Nocera, editor at large at Fortune magazine, will speak at 2 p.m. Sunday, April 9, in the Calvin Coolidge Room at Forbes Library. His topic will be "The Piece of the Action: Writing, Business, Money and This Crazy Stock Market." Nocera, who has been associated with Fortune since 1995, writing primarily about the stock market, is also a business commentator for NPR's Weekend Edition.
Nocera's history of modern personal finance, A Piece of the Action: How the Middle Class Joined the Money Class, published in 1994, won the New York Public Library's Helen Bernstein Award for Excellence in Journalism and was named one of the 10 best business books of 1994 by Business Week magazine. His story, "Lawyers from Hell," about the role of the plaintiff's lawyers in the breast implant litigation, won the 1996 Gerald Loeb award for business and financial journalism.
Before joining Fortune, Nocera wrote for Esquire and GQ, was an editor at Newsweek, the New England Monthly, Texas Monthly and The Washington Monthly. He has also been a freelance writer for numerous publications. Nocera's talk is open free to the public.
Hamp High Teacher Wins Smith Award
Francis J. O'Donnell, longtime English teacher at Northampton High School, is the first recipient of the Smith College Secondary School Teaching Award. The award, initiated by members of the Department of Education and Child Study, was established this year as a means of honoring outstanding area teachers.
O'Donnell, who has been a teacher at Northampton High School since 1966, will retire at the end of this year. Over time, he has coordinated the high school's involvement in the Coalition of Essential Schools movement, and has served as a mentor to teachers-in-training and as the local school system's teacher representative to the privately endowed Northampton Education Foundation. He is coordinator of the high school's Web page and facilitator of teacher workshops on the use of computer software programs and Web page development for educational purposes.
In recent years, O'Donnell helped develop and then teach an interdisciplinary course called Quest, which inspired one of his former students to say, "I can honestly say that I have never had a better teacher than Mr. O'Donnell." Of his 34-year career, O'Donnell says, "There is nothing statistically remarkable about working in a profession for so longwith one possible exception. I chose to teach in one school, the school in which I once was a student myself."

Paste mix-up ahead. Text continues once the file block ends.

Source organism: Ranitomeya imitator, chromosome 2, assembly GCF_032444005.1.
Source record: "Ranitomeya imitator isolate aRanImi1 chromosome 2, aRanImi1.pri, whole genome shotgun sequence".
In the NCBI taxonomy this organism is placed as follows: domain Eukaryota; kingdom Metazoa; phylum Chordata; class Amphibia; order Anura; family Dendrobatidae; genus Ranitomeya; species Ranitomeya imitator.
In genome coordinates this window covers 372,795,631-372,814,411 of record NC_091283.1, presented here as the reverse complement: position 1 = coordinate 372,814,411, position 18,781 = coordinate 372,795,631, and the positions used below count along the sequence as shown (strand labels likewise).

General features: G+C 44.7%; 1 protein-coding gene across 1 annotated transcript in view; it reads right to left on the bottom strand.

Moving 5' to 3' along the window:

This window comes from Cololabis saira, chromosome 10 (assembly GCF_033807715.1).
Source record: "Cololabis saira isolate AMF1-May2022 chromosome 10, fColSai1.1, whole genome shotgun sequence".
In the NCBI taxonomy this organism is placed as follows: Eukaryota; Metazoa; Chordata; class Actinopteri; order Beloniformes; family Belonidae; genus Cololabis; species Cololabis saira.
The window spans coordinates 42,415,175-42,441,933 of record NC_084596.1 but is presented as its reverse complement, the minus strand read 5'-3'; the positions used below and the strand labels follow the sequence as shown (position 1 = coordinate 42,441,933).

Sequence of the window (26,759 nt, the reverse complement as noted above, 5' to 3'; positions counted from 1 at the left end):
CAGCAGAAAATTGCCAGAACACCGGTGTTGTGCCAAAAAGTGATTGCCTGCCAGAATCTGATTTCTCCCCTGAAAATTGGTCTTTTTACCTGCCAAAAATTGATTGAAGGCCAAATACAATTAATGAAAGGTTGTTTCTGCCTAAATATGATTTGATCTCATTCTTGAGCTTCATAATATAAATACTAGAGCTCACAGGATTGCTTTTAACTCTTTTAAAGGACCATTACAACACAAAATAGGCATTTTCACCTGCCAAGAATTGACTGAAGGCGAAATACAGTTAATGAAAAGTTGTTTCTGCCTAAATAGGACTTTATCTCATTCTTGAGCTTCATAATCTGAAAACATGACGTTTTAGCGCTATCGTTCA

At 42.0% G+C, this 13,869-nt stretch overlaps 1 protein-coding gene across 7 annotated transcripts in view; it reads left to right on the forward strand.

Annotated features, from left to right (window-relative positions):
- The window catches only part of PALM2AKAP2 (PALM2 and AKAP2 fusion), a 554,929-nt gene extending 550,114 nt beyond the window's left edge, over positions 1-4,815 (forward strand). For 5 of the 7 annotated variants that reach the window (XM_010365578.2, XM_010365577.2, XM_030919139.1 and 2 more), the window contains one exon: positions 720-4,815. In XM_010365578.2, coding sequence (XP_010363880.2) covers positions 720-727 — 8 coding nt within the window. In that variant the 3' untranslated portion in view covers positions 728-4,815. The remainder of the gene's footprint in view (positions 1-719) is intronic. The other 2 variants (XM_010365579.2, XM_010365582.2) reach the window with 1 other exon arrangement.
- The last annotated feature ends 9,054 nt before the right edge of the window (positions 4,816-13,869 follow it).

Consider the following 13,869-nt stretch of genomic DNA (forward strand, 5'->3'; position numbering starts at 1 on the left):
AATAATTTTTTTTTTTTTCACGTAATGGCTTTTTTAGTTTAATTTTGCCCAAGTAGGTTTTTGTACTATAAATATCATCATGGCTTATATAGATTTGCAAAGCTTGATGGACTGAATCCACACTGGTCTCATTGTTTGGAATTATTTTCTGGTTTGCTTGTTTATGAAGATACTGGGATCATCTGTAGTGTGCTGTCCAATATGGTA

"This award is our way of honoring some of the most important and influential people in our children's lives," says Dean of the College Maureen Mahoney. "We especially want to recognize teachers who quietly go about their business of inspiring and enriching the lives of their students, often with little acknowledgement of the extraordinary job they are performing."
O'Donnell received a bachelor's degree in English from the University of Massachusetts, a master's degree in literature from Wesleyan University and additional credits for subsequent coursework at Smith and Wesleyan University. He will receive the $2,500 award April 11, during a reception from 4 to 6 p.m. in Wright Hall common room. The reception is open to the community. And several Smith faculty members whose children have been students of O'Donnell's over the years are sure to attend.
Sources of further information, if any, are indicated in parentheses. Notices should be submitted by mail, by e-mail (email@example.com) or by fax (extension 2174).
Late April Scheduling
New ITS Helpmate
In the Buddhist and Hindu religious traditions, Tara is "the goddess who guides through troubles," an appropriate namesake for the site that provides Smith students, faculty and staff with answers to pressing technology questions. Tara is also known for her compassionate nature. In similar spirit, ITS provides many different kinds of assistance to the Smith user community. Those who can't find the information they need should call the User Support Center at 4ITS (ext. 4487) or visit Stoddard 23 for assistance.
Fine Arts Exhibit
Student Aid Society
For additional information about Discovery Weekend, contact Joyce L. Rauch, Office of Admission, ext.2500.
Summer Residence Coordinator
Senior Opinions Needed
Open Campus Volunteers
Sources of further information, if any, are shown in parentheses at the end of event descriptions. An asterisk following a listing indicates that the event is open to the public. Admission charges, if any, are listed when known. Items for this section must be submitted on Event Service Request Forms.
POSTPONEMENT A senior recital by Elizabeth Westner, viola, originally scheduled for April 9, has been postponed until April 29.
Monday, April 10
Lecture "Reclaiming the Diaspora: Identity and the Law." Alice L. Hearst, government department. Work-in-progress presentation. Sponsor: Project on Women and Social Change. 4:15 p.m., Seelye 207*
Lecture "Will the Endogenous Inhibitor of HIV Please Stand Up?" Leland Shapiro, Division of Infectious Disease, University of Colorado Health Sciences Center. Reception precedes lecture at 4:15 p.m. in McConnell foyer. 4:30 p.m., McConnell B05*
Lecture "African Youth Activism." Renowned African activist Hafsat Abiola will discuss her personal journey of student activism and fight for democratization in Nigeria. Sponsor: SASA. 7 p.m., Neilson Browsing Room*
Concert Le Tigre, The Need, and The Moves. All-female rock show featuring Kathleen Hanna of Bikini Kill's newest project. Admission: $8. 8 p.m., Davis Ballroom*
Film What Welfare Reform Did For Me. Part of the conference, "Welfare Reform and Economic Justice Issues." Sponsors: offices of the President, Dean of the College, Multicultural Affairs and Institutional Diversity, and American Friends Service Committee, ALIS, SLAC and United in Anti-Racist Action. Information: ext. 6187 or 584-8975. 7:30 p.m. Seelye 110*